And one main reason for this is because there is a serious lapse of enforcement. It is a fact that we fare badly when it comes to enforcement and it is not due to the laziness of the enforcement agencies. Sometimes the need for a stricter enforcement is curtailed, not by shortcomings of the enforcement agencies but rather due to the short sighted & (very, very) dumb politicians who flip-flops enforcement related policies on weak reasons and shout for all the wrong reasons.
This is where we have to relook into the implementation of the Automated Enforcement System (AES) on a larger scale. This is where also, rather unfortunately, the Pakatan fellows failed us miserably – yes, initially there seemed to be some “questions” in awarding the AES implementation to the private companies but that was not the main concern here. It was clear that the Pakatan politicians were barking on the wrong tree and had been asking all the wrong questions. The main concern is to ensure a strict adherence to the traffic rules and AES would have provided that unbiased, all weather, 24 x 7 automated enforcement that the other enforcement agencies may not been to able to provide effectively.
And now, nation wide AES implementation seemed to be on hold and that is allowing more idiots to break the traffic laws on a greater scale. They know that they cannot be caught (forget the yearly Ops Sikap – one, it is done during major holidays when the highways are packed thus reducing the opportunity to fly like you were on a race track and two, these drivers know that the police is out there in a greater force to nab these offenders) . That is why on other “non festival” days bus drivers like the above Aerobus drivers do not hesitate for a second to drive dangerously on the highways and endangering others on the road. Some unlucky ones end up killing their passengers and the whole vicious cycles starts again.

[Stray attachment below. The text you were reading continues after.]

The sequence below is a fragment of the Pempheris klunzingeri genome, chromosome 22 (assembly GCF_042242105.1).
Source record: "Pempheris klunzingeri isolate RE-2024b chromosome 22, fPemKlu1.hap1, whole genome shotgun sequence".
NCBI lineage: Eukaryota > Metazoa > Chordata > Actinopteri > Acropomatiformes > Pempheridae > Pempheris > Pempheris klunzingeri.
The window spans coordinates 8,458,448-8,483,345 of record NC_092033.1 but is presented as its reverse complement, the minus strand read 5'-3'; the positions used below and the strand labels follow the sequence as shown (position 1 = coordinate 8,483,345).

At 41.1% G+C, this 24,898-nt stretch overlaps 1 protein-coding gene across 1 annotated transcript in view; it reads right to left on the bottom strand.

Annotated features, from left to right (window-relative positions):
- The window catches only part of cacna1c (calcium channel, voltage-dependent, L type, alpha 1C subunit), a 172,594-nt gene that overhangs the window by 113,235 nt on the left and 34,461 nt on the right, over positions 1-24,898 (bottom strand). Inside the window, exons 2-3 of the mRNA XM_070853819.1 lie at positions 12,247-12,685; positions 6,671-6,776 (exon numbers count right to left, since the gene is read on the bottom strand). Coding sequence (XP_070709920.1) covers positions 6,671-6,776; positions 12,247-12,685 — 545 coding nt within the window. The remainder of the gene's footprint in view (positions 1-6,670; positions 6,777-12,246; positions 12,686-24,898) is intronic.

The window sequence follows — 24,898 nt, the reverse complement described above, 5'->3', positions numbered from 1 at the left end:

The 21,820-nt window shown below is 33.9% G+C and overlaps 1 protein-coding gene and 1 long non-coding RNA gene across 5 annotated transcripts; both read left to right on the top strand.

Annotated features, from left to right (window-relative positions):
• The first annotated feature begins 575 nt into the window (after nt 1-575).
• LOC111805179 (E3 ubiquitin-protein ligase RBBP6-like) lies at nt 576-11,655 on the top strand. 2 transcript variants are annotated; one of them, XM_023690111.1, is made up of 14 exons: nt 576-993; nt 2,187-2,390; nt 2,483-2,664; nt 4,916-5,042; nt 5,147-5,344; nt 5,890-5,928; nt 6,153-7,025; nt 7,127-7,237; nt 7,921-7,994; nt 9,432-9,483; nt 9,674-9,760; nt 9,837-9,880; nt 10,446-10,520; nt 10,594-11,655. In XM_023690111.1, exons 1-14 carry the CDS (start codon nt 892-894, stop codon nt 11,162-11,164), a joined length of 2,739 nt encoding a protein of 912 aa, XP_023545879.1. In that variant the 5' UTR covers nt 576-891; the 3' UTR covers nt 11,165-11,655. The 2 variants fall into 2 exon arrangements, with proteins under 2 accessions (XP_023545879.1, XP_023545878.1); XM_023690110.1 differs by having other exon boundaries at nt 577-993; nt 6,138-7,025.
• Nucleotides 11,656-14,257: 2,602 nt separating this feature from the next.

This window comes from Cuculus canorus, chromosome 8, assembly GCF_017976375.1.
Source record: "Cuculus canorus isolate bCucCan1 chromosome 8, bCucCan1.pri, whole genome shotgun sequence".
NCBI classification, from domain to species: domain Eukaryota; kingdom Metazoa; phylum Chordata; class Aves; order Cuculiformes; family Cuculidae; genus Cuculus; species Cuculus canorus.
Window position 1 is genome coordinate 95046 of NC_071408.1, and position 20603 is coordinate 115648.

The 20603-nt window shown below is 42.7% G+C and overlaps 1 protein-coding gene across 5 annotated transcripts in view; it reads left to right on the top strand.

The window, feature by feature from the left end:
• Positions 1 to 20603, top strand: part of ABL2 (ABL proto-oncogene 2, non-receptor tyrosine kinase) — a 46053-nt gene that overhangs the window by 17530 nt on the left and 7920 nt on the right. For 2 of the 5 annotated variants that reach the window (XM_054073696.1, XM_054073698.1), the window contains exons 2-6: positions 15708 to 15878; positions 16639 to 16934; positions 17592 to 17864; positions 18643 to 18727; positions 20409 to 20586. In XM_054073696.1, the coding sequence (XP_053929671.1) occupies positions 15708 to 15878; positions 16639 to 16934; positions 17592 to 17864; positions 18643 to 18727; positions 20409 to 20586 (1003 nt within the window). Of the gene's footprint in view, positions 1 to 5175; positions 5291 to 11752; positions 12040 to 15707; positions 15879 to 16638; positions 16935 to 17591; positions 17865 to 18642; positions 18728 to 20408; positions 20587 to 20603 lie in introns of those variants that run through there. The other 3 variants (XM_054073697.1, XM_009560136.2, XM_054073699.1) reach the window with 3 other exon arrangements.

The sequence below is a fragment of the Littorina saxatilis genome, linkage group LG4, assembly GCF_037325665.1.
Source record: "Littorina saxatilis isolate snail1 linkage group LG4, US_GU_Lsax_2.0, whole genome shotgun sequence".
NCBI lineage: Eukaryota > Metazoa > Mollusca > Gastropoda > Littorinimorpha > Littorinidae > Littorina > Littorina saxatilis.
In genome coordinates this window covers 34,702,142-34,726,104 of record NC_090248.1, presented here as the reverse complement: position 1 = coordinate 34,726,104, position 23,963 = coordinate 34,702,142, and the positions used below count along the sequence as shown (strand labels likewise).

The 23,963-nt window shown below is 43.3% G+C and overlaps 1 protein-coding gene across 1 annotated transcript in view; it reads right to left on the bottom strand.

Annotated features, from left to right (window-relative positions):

And there is another aspect of strict enforcement, ahem, since Najib been going around saying that the Government does not enough money for subsidies and what not. The more drivers nabbed for violation of traffic rules (and trust me, you will get a truckload of them without a sweat), the more fines can be collected and these money can be re-used for critical Government expenses (flying the fat lady overseas in private jets however does not count).
Just imagine that in the first 1 week of the AES in operation, it captured 63,558 offenses (an average of one offense every two-and-a-half minutes). Even if you use a modest RM50 fine per offense (speeding ticket will cost RM300), the Government can easily collect RM300,000 per week. Imagine how much they can collect on monthly basis. That is a lot of money that can be used again to beef up enforcement (more AES cameras) and make the roads safer again. Insurance claims has not been cheap as well – “net claims paid out for bodily injury and property damage due to road accidents in the first nine months of 2013 have risen to RM4.1 billion, compared to RM3.68 billion in the same period in 2012”.
We may have one of the best highways in the region (we still do) but we also have the 3rd world mentality when it comes to using them in the right way and in a safe way. You can be rest assured that you going to have more buses speeding above the speed limit and more deaths from unsafe speeding vehicles if attitude and enforcement does not change.
Please keep this mind as you balik kampung this Chinese New Year. Enjoy the holidays and have a plenty of rest.